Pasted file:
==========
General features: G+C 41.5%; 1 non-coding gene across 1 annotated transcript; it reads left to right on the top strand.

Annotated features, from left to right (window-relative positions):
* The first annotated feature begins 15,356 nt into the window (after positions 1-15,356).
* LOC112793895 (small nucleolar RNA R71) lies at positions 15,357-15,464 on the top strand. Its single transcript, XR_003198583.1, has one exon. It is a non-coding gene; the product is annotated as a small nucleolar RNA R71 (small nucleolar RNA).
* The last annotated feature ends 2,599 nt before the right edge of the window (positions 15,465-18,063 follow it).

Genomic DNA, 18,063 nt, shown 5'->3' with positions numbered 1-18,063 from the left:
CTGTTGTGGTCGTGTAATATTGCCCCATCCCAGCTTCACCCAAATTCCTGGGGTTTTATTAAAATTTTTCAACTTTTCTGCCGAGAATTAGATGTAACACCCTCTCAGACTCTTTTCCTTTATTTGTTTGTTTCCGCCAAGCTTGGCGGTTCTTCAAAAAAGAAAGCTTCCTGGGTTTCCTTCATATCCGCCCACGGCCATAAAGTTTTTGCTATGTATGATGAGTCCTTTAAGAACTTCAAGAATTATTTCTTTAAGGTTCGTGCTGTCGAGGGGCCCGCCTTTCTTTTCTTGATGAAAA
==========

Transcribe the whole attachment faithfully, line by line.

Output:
General features: G+C 41.5%; 1 non-coding gene across 1 annotated transcript; it reads left to right on the top strand.

Annotated features, from left to right (window-relative positions):
* The first annotated feature begins 15,356 nt into the window (after positions 1-15,356).
* LOC112793895 (small nucleolar RNA R71) lies at positions 15,357-15,464 on the top strand. Its single transcript, XR_003198583.1, has one exon. It is a non-coding gene; the product is annotated as a small nucleolar RNA R71 (small nucleolar RNA).
* The last annotated feature ends 2,599 nt before the right edge of the window (positions 15,465-18,063 follow it).

Genomic DNA, 18,063 nt, shown 5'->3' with positions numbered 1-18,063 from the left:
CTGTTGTGGTCGTGTAATATTGCCCCATCCCAGCTTCACCCAAATTCCTGGGGTTTTATTAAAATTTTTCAACTTTTCTGCCGAGAATTAGATGTAACACCCTCTCAGACTCTTTTCCTTTATTTGTTTGTTTCCGCCAAGCTTGGCGGTTCTTCAAAAAAGAAAGCTTCCTGGGTTTCCTTCATATCCGCCCACGGCCATAAAGTTTTTGCTATGTATGATGAGTCCTTTAAGAACTTCAAGAATTATTTCTTTAAGGTTCGTGCTGTCGAGGGGCCCGCCTTTCTTTTCTTGATGAAAA